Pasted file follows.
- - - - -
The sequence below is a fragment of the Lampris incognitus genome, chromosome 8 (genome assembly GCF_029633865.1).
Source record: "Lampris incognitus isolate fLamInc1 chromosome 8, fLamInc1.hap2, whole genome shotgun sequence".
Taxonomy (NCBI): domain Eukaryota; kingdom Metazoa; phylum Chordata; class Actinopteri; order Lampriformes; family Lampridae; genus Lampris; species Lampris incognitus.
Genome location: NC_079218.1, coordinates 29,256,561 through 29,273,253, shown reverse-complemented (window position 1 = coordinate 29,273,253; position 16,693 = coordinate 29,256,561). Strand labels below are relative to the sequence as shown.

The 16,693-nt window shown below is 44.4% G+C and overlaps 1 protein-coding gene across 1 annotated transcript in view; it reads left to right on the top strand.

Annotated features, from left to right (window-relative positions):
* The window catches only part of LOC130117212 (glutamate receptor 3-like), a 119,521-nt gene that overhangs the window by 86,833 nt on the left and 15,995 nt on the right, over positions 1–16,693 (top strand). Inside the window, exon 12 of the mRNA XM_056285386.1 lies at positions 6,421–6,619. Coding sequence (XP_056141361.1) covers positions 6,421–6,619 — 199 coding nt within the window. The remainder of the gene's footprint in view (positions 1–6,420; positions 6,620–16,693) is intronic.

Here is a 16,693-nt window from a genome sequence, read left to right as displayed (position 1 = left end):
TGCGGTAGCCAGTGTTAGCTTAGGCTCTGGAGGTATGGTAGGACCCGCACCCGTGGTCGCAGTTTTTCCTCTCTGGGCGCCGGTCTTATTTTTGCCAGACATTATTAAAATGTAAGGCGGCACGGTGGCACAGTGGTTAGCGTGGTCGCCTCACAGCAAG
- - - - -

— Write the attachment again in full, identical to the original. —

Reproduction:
The sequence below is a fragment of the Lampris incognitus genome, chromosome 8 (genome assembly GCF_029633865.1).
Source record: "Lampris incognitus isolate fLamInc1 chromosome 8, fLamInc1.hap2, whole genome shotgun sequence".
Taxonomy (NCBI): domain Eukaryota; kingdom Metazoa; phylum Chordata; class Actinopteri; order Lampriformes; family Lampridae; genus Lampris; species Lampris incognitus.
Genome location: NC_079218.1, coordinates 29,256,561 through 29,273,253, shown reverse-complemented (window position 1 = coordinate 29,273,253; position 16,693 = coordinate 29,256,561). Strand labels below are relative to the sequence as shown.

The 16,693-nt window shown below is 44.4% G+C and overlaps 1 protein-coding gene across 1 annotated transcript in view; it reads left to right on the top strand.

Annotated features, from left to right (window-relative positions):
* The window catches only part of LOC130117212 (glutamate receptor 3-like), a 119,521-nt gene that overhangs the window by 86,833 nt on the left and 15,995 nt on the right, over positions 1–16,693 (top strand). Inside the window, exon 12 of the mRNA XM_056285386.1 lies at positions 6,421–6,619. Coding sequence (XP_056141361.1) covers positions 6,421–6,619 — 199 coding nt within the window. The remainder of the gene's footprint in view (positions 1–6,420; positions 6,620–16,693) is intronic.

Here is a 16,693-nt window from a genome sequence, read left to right as displayed (position 1 = left end):
TGCGGTAGCCAGTGTTAGCTTAGGCTCTGGAGGTATGGTAGGACCCGCACCCGTGGTCGCAGTTTTTCCTCTCTGGGCGCCGGTCTTATTTTTGCCAGACATTATTAAAATGTAAGGCGGCACGGTGGCACAGTGGTTAGCGTGGTCGCCTCACAGCAAG